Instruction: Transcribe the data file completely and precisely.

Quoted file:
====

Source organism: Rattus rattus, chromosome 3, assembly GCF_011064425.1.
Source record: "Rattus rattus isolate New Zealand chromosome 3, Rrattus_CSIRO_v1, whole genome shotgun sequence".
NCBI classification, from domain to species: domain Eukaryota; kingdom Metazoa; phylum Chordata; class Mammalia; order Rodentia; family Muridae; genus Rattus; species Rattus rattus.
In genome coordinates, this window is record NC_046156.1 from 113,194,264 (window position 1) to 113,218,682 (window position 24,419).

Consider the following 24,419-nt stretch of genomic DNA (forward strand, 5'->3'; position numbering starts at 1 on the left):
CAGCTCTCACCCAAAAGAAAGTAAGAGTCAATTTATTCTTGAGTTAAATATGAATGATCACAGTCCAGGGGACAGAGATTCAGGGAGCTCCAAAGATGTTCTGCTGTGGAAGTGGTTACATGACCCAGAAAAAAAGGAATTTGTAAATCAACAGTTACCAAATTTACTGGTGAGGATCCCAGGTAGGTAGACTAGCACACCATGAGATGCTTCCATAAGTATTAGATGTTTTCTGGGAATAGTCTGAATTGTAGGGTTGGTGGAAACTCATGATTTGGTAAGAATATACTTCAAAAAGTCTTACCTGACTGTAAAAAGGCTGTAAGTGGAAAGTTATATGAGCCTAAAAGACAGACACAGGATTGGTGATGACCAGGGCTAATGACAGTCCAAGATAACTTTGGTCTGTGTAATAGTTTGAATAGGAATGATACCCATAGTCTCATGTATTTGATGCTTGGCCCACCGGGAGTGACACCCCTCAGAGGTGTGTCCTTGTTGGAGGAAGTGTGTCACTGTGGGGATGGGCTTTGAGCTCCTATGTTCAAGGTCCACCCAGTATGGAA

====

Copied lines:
Source organism: Rattus rattus, chromosome 3, assembly GCF_011064425.1.
Source record: "Rattus rattus isolate New Zealand chromosome 3, Rrattus_CSIRO_v1, whole genome shotgun sequence".
NCBI classification, from domain to species: domain Eukaryota; kingdom Metazoa; phylum Chordata; class Mammalia; order Rodentia; family Muridae; genus Rattus; species Rattus rattus.
In genome coordinates, this window is record NC_046156.1 from 113,194,264 (window position 1) to 113,218,682 (window position 24,419).

Consider the following 24,419-nt stretch of genomic DNA (forward strand, 5'->3'; position numbering starts at 1 on the left):
CAGCTCTCACCCAAAAGAAAGTAAGAGTCAATTTATTCTTGAGTTAAATATGAATGATCACAGTCCAGGGGACAGAGATTCAGGGAGCTCCAAAGATGTTCTGCTGTGGAAGTGGTTACATGACCCAGAAAAAAAGGAATTTGTAAATCAACAGTTACCAAATTTACTGGTGAGGATCCCAGGTAGGTAGACTAGCACACCATGAGATGCTTCCATAAGTATTAGATGTTTTCTGGGAATAGTCTGAATTGTAGGGTTGGTGGAAACTCATGATTTGGTAAGAATATACTTCAAAAAGTCTTACCTGACTGTAAAAAGGCTGTAAGTGGAAAGTTATATGAGCCTAAAAGACAGACACAGGATTGGTGATGACCAGGGCTAATGACAGTCCAAGATAACTTTGGTCTGTGTAATAGTTTGAATAGGAATGATACCCATAGTCTCATGTATTTGATGCTTGGCCCACCGGGAGTGACACCCCTCAGAGGTGTGTCCTTGTTGGAGGAAGTGTGTCACTGTGGGGATGGGCTTTGAGCTCCTATGTTCAAGGTCCACCCAGTATGGAA